Three former executives of Tokyo Electric Power Company (Tepco), the operator of the crippled Fukushima Daiichi nuclear power plant, were yesterday acquitted in the only criminal case arising from the March 11, 2011 disaster.
The "not guilty" verdict - extremely rare in a country where over 99 per cent of cases end in convictions - means nobody will go to jail over one of the world's worst nuclear tragedies.
A woman in the crowded public gallery shouted "unbelievable" as the verdict was passed, and protesters outside the Tokyo District Court held signs that read "wrongful judgment". Many of the protesters are survivors who were forced to flee their homes after the disaster.
The case has epitomised the raw emotions among those directly affected by the catastrophe. Japan has branded next year's Olympics as the "Reconstruction Games" even as it picks up the pieces and try to recoup from the disaster.
Global attention has been trained on such issues as the decontamination and decommissioning of the plant, the safety of Fukushima food, and what Japan intends to do with contaminated water that has been treated to remove radioactive toxins as space to store it runs out.
The three former executives - chairman Tsunehisa Katsumata, 79, and vice-presidents Ichiro Takekuro, 73, and Sakae Muto, 69 - had faced charges of professional negligence resulting in death and injury on account of their alleged failure to install proper tsunami countermeasures.
At the heart of the case was whether they had acted properly in dismissing as "unreliable" a Tepco internal report in 2008 that 15.7m-high tsunami waves could swamp the plant after a magnitude 8.3 quake. The finding was based on the government's long-term disaster risk assessment in 2002.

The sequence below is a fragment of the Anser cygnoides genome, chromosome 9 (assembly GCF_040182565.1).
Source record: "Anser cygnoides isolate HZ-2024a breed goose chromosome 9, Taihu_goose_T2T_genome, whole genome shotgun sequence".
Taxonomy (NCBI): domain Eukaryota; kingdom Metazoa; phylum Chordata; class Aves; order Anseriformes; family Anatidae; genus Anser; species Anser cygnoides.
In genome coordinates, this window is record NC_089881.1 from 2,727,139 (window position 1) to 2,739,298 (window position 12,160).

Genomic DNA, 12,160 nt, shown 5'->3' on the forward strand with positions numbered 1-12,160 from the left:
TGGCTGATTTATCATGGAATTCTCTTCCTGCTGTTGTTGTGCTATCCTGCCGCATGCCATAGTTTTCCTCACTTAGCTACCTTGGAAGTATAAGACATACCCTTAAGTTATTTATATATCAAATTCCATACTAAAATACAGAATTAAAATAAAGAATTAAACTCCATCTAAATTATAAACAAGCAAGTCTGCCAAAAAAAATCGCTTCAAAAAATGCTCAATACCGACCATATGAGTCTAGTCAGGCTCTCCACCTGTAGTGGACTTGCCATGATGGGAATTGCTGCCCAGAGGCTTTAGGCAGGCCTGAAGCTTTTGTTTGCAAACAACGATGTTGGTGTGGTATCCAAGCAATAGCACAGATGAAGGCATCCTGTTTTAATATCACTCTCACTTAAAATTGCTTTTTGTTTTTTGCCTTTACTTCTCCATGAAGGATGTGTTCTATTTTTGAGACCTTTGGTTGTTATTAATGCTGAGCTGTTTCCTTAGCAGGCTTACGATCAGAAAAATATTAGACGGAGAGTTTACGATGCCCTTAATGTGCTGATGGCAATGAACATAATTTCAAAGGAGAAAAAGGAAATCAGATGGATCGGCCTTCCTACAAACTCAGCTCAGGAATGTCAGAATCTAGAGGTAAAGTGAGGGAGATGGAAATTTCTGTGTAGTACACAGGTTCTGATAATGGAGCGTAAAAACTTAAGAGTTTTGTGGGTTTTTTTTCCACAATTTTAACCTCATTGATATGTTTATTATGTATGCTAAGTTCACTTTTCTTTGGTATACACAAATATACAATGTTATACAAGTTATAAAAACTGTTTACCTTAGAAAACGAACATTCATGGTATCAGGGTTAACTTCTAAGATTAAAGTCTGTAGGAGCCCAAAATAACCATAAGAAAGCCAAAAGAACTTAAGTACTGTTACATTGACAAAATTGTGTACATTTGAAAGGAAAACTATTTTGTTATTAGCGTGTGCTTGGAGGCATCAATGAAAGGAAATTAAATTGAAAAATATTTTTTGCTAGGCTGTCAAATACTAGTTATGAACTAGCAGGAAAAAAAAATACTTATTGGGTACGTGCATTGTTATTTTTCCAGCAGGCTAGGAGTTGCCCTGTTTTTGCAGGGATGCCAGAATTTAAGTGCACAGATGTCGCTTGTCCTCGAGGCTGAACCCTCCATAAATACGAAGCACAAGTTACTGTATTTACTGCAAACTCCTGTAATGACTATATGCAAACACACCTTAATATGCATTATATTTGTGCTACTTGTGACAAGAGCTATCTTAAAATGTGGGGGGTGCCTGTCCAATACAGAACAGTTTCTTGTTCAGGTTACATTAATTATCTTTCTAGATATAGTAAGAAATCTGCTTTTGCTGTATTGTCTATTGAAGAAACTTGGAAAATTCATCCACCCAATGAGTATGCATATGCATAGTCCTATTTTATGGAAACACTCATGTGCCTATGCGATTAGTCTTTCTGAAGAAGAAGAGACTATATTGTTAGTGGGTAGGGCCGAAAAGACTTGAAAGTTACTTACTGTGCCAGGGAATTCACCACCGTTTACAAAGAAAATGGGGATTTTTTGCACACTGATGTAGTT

"It would be impossible to operate a nuclear plant if operators are obliged to predict every possibility about a tsunami and take necessary measures," presiding judge Kenichi Nagafuchi said yesterday.
The trio's indictment was centred on the deaths of 44 people, including patients forced to evacuate from a hospital near Ground Zero, and the severe injuries sustained by 13 frontline responders from hydrogen explosions.
In all, nearly 20,000 people were killed after a magnitude 9.0 quake triggered a tsunami with 14m-high monster waves that also inundated the coastal Fukushima Daiichi plant, causing nuclear meltdowns in three reactors.
As many as 470,000 people were forced to flee their homes at the disaster's peak. Many did not return home even after evacuation orders were lifted, and the hardest-hit areas remain ghost towns today.
Apart from the criminal case, dozens of civil class action lawsuits have been filed against the government and Tepco by evacuees across Japan, with the courts ordering damages to be paid to victims.
Tokyo prosecutors had twice declined to bring charges against the three former Tepco executives, but the court was compelled to proceed with a criminal hearing after a judicial review panel in 2015 found basis for a trial. The trio were charged a year later.
Court-appointed lawyers acting as prosecutors had asked for five-year jail terms for the trio, arguing that they could easily have mitigated the nuclear disaster had they not been so dismissive of the worst-case scenario.
But the defendants said they could not have envisaged the extent of the disaster on the basis of "uncertain, obscure and esoteric" risk assessments that some seismic experts had also seen as unreliable.
Meanwhile, Tepco apologised again yesterday for "causing great trouble and worries to many people", and vowing to "put all efforts" into reconstruction.
Ms Akiko Uno, a former resident of Fukushima who has resettled in Kyoto after fleeing the disaster, told NHK tearfully: "I cannot comprehend this verdict because I just couldn't imagine this would happen. I will not give up the fight for accountability."